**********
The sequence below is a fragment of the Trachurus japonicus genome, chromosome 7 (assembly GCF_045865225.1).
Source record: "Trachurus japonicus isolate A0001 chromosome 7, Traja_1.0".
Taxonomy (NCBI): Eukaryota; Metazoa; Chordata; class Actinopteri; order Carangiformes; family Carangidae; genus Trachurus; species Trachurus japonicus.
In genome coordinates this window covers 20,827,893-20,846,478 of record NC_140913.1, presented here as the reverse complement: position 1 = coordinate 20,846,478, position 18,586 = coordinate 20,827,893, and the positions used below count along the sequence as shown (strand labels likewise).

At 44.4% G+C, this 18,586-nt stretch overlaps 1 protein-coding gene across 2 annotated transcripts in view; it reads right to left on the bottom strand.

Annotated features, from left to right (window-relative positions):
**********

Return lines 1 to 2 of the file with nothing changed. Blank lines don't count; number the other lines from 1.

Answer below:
The sequence below is a fragment of the Trachurus japonicus genome, chromosome 7 (assembly GCF_045865225.1).
Source record: "Trachurus japonicus isolate A0001 chromosome 7, Traja_1.0".